The communication controller of each participant in the control channel not currently in possession of the token listens to the traffic on the bus for maintaining the internal tables of information about the current state of the network.
The communication controller maintains a record of the addresses of its predecessor and successor in the ring as required by IEEE 802.4. Whenever one of these addresses appears in a Channel Allocation Request or Response, it is assumed that that node is leaving the ring. Accordingly, the address is replaced by its predecessor or successor address, obtained from the Channel Allocation Request or Response message.
The communication controller node additionally maintains its channel status table showing the occupancy of each of the allocatable channels. Whenever a channel number appears in a Channel Allocation Request that channel is flagged as occupied, and when a channel number appears in a Channel Release Response or a negative Channel Allocation Response message, that channel is flagged as unoccupied, respectively in the appropriate location in the channel status table. These terms will be explained later.
In the case of a node having a single, switchable modem and no second modem, when this node leaves the ring to use another channel, the table becomes inaccurate; so on rejoining the ring, the table is restored using information transmitted by the admitting note. This may be performed using the ring maintenance procedures of IEEE 802.4. However, as mentioned above, some delay can be experienced at this stage.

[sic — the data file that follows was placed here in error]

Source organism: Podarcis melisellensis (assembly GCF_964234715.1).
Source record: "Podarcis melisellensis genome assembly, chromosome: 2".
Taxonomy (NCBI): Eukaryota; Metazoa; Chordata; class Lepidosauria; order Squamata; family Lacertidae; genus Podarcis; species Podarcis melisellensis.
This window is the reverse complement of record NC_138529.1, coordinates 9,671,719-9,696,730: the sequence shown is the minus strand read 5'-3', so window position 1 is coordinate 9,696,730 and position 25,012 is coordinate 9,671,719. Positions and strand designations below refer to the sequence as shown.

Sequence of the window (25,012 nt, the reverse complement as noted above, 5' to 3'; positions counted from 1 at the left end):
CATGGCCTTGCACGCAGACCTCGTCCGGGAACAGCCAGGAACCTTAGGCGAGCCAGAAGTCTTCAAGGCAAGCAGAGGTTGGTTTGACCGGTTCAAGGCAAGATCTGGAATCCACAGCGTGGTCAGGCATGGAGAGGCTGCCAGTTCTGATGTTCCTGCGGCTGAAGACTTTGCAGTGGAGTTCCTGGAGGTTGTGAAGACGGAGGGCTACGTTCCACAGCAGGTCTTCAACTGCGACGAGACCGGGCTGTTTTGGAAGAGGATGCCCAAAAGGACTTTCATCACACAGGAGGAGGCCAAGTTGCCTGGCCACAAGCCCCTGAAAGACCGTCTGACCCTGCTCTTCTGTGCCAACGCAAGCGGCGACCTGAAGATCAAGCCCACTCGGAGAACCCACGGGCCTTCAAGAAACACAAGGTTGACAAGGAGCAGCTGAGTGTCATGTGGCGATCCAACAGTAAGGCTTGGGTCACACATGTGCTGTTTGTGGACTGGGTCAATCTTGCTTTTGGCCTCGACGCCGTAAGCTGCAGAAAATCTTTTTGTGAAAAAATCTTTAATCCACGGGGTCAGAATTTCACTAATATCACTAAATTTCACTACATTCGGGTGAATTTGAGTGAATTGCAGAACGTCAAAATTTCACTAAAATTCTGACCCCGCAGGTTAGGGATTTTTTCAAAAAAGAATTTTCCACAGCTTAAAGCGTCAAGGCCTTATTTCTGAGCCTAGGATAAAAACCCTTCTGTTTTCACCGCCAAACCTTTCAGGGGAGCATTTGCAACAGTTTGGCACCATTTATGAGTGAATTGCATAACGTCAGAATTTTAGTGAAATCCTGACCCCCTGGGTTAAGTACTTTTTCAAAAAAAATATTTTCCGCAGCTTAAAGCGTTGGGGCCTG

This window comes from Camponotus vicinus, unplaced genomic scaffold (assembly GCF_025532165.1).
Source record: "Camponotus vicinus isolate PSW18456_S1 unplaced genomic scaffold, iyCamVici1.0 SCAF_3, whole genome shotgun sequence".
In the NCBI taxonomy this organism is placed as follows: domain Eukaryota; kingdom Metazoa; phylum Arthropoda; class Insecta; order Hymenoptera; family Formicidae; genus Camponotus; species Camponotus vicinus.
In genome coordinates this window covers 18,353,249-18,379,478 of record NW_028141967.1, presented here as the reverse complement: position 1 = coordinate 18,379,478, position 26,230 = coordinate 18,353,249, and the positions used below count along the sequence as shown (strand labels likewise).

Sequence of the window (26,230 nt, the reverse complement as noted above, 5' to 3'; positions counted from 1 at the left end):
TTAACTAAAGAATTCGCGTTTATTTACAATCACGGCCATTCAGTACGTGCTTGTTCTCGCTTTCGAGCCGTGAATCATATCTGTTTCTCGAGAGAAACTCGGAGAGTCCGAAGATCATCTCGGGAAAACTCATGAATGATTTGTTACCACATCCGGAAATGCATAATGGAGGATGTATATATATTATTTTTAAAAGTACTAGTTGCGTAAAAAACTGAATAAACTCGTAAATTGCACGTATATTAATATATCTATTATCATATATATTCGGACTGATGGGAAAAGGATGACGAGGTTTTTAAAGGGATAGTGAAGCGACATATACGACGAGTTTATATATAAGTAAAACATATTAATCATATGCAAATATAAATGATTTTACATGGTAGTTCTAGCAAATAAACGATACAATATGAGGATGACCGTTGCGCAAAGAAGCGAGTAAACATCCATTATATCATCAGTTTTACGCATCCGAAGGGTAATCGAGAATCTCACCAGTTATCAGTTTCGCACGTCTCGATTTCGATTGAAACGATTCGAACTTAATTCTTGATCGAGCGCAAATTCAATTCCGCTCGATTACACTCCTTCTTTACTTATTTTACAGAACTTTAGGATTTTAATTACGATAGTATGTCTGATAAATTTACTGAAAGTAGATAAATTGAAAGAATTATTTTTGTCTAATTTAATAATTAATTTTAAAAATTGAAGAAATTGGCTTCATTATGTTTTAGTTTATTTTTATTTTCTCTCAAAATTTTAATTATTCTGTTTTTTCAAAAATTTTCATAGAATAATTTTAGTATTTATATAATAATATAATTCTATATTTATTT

Channel negotiation/short message functions are carried out whenever the node wishes to use the network to carry data, either by the allocation of a channel, or by using the control channel to carry a message in the CCDU field.
A short message is a single packet on the control channel, which may or may not require a response. It contains the fields indicated in Table 4, below.
TABLE 4______________________________________Field No Length (bytes) Field Name______________________________________1 3 Preamble2 1 Start Delimiter (SD)3 1 Frame Control (FC)4 6 Destination Address (DA)5 6 Source Address (SA)6 1 Data Unit type = Short Message7 33 max Message text8 4 Frame Check Sequence (FCS)9 1 End Delimiter (ED)10 1 SD11 1 FC = token identifier12 6 Token Successor Address13 6 SA14 4 FCS15 1 EDTotaI 75 max______________________________________
When a node wishes to use an allocatable channel for a point-to-point link the following sequence of operations is performed.
1. The initiating node consults its channel status table to identify an unoccupied channel. If none exists, it waits until one becomes available.